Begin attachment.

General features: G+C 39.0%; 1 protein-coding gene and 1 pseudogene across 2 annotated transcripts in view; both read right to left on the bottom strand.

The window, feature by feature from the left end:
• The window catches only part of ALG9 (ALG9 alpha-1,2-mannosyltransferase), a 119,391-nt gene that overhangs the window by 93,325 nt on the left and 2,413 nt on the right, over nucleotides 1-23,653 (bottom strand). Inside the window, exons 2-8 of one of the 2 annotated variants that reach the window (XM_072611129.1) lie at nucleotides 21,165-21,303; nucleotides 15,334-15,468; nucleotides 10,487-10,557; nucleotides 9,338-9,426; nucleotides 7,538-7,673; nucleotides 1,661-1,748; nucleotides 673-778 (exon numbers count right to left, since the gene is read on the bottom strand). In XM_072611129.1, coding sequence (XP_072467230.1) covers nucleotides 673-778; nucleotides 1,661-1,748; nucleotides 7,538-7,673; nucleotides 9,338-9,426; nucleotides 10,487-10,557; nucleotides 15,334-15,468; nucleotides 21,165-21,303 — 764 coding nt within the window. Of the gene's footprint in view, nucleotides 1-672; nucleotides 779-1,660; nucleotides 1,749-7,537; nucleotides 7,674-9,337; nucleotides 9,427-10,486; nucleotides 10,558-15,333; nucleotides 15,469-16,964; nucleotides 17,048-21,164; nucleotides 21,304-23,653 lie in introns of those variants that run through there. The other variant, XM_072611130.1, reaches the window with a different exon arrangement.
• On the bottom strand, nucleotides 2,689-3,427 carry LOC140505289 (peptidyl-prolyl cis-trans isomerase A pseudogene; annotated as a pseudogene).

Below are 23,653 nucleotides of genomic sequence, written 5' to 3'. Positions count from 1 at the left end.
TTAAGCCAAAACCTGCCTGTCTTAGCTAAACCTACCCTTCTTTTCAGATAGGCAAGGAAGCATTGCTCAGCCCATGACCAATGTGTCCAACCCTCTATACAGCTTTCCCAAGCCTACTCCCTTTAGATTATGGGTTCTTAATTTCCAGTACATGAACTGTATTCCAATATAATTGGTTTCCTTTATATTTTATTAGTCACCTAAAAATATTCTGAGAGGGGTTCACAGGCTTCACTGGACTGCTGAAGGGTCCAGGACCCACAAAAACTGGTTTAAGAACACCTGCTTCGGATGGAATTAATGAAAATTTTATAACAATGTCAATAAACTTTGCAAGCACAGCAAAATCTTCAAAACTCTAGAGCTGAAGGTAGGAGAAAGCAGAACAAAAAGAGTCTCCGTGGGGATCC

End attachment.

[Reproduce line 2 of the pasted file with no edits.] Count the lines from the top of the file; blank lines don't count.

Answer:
The window, feature by feature from the left end: